Shalabi Effect is the most difficult band to characterize in the Montreal’s vibrant music scene. Since their inception in the late 90’s, the band, consisting of Sam Shalabi, Alexandre St. Onge, Anthony Seck and Will Eizlini, has managed to keep their sound fresh and exciting. They rarely play previously released material and they never repeat themselves live, giving each performance an unpredictable edge.
This fourth and latest offering was recorded over three consecutive evenings during the band’s recent residency at the Montreal Arts Interculturels institute in Montreal, Quebec. The band practiced throughout the day and recorded each evening’s performance in front of a live audience. They then harvested a selection of the best material to create an album of unbelievable improv. The result is a record that truly represents the band’s appetite for experimentation and their desire to keep things interesting for their loyal following as well as for themselves.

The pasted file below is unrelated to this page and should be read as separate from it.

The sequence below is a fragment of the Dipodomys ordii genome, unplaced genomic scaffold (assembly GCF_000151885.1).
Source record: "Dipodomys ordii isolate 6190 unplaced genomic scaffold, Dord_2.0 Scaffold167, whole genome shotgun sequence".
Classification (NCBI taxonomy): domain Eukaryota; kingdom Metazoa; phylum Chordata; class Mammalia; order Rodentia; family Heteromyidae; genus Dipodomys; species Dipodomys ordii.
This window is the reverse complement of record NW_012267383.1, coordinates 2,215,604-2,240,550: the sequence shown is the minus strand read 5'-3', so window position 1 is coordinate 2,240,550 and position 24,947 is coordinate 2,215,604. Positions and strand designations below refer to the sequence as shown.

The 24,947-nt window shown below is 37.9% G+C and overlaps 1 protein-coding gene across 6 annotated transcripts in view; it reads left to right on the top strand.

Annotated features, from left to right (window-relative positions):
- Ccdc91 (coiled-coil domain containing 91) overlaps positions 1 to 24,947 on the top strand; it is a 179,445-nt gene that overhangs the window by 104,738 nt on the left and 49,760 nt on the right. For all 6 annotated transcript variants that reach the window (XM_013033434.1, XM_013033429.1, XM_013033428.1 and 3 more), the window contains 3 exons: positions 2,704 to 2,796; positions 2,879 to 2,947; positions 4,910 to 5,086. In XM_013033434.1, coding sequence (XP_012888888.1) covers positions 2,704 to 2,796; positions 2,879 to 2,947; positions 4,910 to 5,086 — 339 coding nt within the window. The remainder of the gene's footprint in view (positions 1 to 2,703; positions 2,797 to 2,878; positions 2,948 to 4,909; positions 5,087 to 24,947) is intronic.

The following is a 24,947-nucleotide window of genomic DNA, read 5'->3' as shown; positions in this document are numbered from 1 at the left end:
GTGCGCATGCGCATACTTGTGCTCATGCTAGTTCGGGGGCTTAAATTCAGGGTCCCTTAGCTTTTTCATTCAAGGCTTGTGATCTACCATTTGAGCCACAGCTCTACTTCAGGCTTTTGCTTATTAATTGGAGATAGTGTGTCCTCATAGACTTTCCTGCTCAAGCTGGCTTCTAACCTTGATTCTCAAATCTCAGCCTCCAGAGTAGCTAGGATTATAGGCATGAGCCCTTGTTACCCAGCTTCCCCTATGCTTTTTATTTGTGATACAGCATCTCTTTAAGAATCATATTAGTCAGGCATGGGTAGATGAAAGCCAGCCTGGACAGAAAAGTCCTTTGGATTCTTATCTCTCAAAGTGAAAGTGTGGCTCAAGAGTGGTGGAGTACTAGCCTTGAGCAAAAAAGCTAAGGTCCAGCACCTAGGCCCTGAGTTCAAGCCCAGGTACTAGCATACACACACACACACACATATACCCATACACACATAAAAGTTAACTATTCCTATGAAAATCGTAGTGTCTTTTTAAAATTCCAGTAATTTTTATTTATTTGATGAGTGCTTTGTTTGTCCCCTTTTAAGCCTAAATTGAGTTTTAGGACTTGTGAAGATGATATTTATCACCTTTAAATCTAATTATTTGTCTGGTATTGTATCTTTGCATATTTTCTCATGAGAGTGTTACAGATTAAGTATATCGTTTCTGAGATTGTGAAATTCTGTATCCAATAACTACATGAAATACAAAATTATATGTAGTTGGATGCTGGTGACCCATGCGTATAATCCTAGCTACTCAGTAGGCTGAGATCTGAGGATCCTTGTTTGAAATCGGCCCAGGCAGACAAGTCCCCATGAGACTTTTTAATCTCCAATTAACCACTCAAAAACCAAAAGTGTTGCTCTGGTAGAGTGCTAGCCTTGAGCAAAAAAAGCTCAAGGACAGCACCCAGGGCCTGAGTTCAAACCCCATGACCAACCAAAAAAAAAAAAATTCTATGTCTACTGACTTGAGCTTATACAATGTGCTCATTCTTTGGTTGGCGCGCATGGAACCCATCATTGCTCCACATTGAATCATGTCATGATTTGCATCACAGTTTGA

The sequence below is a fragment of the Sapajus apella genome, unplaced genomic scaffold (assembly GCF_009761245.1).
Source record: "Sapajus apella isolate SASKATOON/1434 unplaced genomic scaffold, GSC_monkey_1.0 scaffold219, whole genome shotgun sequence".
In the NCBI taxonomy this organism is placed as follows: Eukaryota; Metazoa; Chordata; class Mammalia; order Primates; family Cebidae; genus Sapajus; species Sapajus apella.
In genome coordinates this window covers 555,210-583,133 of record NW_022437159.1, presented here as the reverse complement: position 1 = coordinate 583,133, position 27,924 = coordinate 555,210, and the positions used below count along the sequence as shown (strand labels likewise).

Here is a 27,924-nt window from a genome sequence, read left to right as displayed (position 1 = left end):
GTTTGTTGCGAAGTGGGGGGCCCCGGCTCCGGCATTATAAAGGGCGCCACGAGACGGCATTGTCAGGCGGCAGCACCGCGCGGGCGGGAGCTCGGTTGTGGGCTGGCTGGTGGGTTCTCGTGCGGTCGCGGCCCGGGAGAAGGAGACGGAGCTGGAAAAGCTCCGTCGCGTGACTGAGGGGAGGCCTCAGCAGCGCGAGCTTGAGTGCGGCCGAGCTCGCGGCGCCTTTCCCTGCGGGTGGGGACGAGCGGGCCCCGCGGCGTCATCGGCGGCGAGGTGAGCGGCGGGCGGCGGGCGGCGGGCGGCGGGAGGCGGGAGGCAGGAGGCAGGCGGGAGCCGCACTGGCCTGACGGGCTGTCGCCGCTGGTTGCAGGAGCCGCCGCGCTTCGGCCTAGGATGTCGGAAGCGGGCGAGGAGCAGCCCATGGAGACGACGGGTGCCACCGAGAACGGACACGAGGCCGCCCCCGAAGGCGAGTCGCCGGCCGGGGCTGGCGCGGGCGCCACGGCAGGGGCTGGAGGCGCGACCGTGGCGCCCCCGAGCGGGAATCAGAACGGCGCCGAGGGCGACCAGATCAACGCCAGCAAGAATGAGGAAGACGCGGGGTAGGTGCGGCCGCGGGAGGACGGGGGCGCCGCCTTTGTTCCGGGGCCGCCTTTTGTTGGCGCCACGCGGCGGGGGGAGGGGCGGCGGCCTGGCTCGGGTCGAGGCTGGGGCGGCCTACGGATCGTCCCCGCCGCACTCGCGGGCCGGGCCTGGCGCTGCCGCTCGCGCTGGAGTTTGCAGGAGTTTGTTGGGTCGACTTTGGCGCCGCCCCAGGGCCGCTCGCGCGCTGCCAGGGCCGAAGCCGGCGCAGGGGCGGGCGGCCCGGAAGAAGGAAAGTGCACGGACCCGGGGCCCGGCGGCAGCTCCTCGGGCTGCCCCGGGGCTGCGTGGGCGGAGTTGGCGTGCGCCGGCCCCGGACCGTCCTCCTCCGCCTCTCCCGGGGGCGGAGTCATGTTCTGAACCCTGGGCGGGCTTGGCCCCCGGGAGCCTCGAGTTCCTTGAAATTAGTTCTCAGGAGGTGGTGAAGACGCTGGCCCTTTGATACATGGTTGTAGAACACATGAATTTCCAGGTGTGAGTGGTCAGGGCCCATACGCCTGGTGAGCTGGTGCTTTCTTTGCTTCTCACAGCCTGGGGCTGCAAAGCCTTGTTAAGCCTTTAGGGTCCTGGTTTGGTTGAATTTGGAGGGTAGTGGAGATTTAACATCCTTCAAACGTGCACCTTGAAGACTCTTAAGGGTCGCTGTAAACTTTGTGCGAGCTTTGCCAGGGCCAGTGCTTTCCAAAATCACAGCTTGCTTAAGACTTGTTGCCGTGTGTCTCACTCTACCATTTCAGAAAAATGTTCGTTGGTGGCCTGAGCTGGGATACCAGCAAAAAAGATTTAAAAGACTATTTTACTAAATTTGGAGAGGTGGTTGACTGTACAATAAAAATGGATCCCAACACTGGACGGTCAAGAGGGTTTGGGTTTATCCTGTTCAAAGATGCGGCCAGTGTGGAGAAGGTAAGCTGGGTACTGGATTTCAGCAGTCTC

The record opens with “Out Of The Closet”, an epic and challenging thirteen minute track that combines horror movie sounds, minimal electronics, groaning vocal effects, and drones. The outcome is pleasantly unsettling, conjuring a world somewhere between the Amazon jungle, and Mars as depicted in 50’s B-movies. “Pai Nai” manages to sound like a secret collaboration between Fly Pan Am and Acid Mothers Temple. “Early Reptilian Memories” picks up the mood of the first track, utilizing tribal percussion and prehistoric rumblings. “Monobrow” recalls the energy of Throbbing Gristle via primitive beat patterns and cut up vocal samples. This track also brings to mind Alexandre St. Onge’s recent work with Et Sans. The hushed, serene tones of “Half Life”, resemble the Shalabi Effect sound from their excellent debut album while “Beluga” employs piano, breathy vocals and whistling, suggesting an unusual hybrid of the music of Brian Wilson and Robert Wyatt. “Harpie” sounds like the band in their earlier two-piece incarnation but with a much fuller sound. The influence of Popol Vuh is still very evident. “Vegas Radiation” is comparable to Philip Glass’ work on the Errol Morris film “The Thin Blue Line”. This dark, cinematic mood is carried over to the final track, “Skin Job” but this time they incorporate more of an Dario Argento feel with its creeping sense of unease and tension.
Following last years critically acclaimed and more accessible “Pink Abyss”, some will see “Unfortunately” as a return to Shalabi Effect’s earlier sound and many will be happy to follow them on another journey into paths unknown.